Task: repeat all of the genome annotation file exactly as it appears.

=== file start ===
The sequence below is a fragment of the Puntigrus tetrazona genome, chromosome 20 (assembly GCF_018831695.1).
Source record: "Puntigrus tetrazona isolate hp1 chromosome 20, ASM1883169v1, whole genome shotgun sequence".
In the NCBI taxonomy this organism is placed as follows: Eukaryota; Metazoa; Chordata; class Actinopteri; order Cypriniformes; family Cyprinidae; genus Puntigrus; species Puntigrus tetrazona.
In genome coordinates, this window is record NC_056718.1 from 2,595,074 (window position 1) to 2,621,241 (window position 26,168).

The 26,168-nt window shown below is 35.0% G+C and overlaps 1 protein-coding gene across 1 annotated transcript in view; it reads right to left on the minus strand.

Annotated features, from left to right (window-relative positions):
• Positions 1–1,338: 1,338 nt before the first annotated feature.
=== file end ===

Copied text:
The sequence below is a fragment of the Puntigrus tetrazona genome, chromosome 20 (assembly GCF_018831695.1).
Source record: "Puntigrus tetrazona isolate hp1 chromosome 20, ASM1883169v1, whole genome shotgun sequence".
In the NCBI taxonomy this organism is placed as follows: Eukaryota; Metazoa; Chordata; class Actinopteri; order Cypriniformes; family Cyprinidae; genus Puntigrus; species Puntigrus tetrazona.
In genome coordinates, this window is record NC_056718.1 from 2,595,074 (window position 1) to 2,621,241 (window position 26,168).

The 26,168-nt window shown below is 35.0% G+C and overlaps 1 protein-coding gene across 1 annotated transcript in view; it reads right to left on the minus strand.

Annotated features, from left to right (window-relative positions):
• Positions 1–1,338: 1,338 nt before the first annotated feature.